Ahhhh - Scotland!


I featured the author of THE GREEN UMBRELLA, Jackie Kramer, a while back on my blog. Well, she has a new book out, this one with illustrator Lisa Brandenburg for Clavis Publishing, New York. Lisa stopped by to talk about her process for IF YOU WANT TO FALL ASLEEP.
Lisa: Hi Elizabeth, thank you so much for inviting me on your wonderful Blog and also for your interesting questions! I am happy to share some thoughts and figures regarding my work.

e: Great! Here we go! What is your creative process, can you walk us through it?
It all starts by reading the author’s manuscript. First time quickly, from the beginning to the end, to get an overall impression of the story, theme and (main) character(s). Then I read the text again, this time more slowly, thoroughly. It sometimes happens that images pop-up immediately, if so I try to make a small sketch on the side next to the storyline of the particular scene, just as a reminder. Some of these early sketches will make it to the end, but more often they have to make room for other, less obvious, more original ones. Furthermore, I make small remarks and notes to highlight important elements and signs, for example with regard to the ‘looks’ and characterization of the main character(s). Sometimes the author provides a small art note as well. I always do my best to accommodate these remarks and connect these to my own ideas.
As a third step, I leave the story to ‘rest’ for a while. In fact, having read a manuscript, it gets stuck in my head. This means that I am entering the next phase, which I call ‘breeding-time’. Whatever I do the following days and weeks, I am constantly working on the project, both consciously and unconsciously. It needs to take some time before I can actually start sketching. Depending on the theme or subject, I may do some research; gathering documentation, collecting inspiring images, etc. Creating an interesting, credible and authentic character is not an easy thing to do. At the same time, it’s great to be able to design a whole new character from scratch. Lots of re-reading and (rough) sketching are needed, before I can actually start to work out my final drawings. These pencil-illustrations together with the text (32 pages in total; including cover, endpapers and title page) are brought together in my storyboard. From here, I work out the illustrations in full color. Please have a look at the images below, the compilation shows the whole process, from sketches to final illustration. For me illustrating a picture book, requires a step-by-step process, from rough sketches, to pencil drawings, to creating the final illustrations on a primed piece of cardboard. And of course, a lot of thinking and breeding along the way.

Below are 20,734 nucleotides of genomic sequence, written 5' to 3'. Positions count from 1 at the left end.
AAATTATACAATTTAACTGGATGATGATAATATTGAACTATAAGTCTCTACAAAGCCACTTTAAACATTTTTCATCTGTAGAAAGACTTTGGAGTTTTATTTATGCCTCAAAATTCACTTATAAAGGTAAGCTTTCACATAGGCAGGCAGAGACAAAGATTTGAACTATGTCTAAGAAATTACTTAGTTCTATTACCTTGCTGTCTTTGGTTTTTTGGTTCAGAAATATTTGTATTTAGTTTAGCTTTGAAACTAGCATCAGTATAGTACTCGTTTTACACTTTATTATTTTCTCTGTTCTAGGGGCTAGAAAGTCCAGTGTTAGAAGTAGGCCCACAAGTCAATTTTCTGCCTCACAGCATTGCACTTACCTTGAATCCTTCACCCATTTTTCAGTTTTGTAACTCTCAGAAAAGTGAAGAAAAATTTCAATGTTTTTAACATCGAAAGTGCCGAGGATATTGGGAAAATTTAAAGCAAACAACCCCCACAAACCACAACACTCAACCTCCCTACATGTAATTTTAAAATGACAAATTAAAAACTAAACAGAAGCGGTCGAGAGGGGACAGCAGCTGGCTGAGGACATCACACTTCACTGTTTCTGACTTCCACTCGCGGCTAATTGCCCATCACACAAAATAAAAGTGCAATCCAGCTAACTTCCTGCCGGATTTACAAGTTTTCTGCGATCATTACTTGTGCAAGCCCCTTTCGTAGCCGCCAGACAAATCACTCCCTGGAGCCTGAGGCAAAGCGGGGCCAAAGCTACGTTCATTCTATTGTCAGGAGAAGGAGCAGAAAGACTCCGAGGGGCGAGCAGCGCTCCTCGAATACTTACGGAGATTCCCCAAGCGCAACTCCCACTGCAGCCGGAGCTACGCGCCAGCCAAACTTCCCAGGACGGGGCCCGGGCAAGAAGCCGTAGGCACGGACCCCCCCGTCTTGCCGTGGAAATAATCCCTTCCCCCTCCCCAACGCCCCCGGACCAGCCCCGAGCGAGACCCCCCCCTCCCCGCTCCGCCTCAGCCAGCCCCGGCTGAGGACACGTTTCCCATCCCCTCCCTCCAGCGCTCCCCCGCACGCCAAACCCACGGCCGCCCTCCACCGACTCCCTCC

e: What is your medium?
I usually work with mixed media; pencil, ink, acrylics and crayons. Although I do use digital techniques, I prefer hand craft, analog type of techniques. I like the smell and texture of my paint (and the dirty hands that come along with it). The contact of a pencil or crayon with a blank piece of paper or cardboard remains a magical and exciting process. Creating something entirely new and exploring the best possibilities of sharing a story through my images; all these different aspects make my work interesting. Over the years I have learned to embrace ‘the unexpected’; sometimes (not always of course) something beautiful comes out of what seemed to be a complete disaster – like when my brush slips out of my hand. When I am on full speed working on a project my atelier slowly transforms from a pretty tidy studio into an ordered chaos: my drawing board (as well as the floor beneath it) shows an overload of different materials; pots filled with paint, brushes, water, pencils, crayons, pieces of paper and eraser, a towel and hair dryer (to speed up the process) on the side. When illustrating, I like to listen to the radio. It gives me comfort, keeps me well informed and offers some sort of companionship, which is nice when practicing a fairly solitary profession.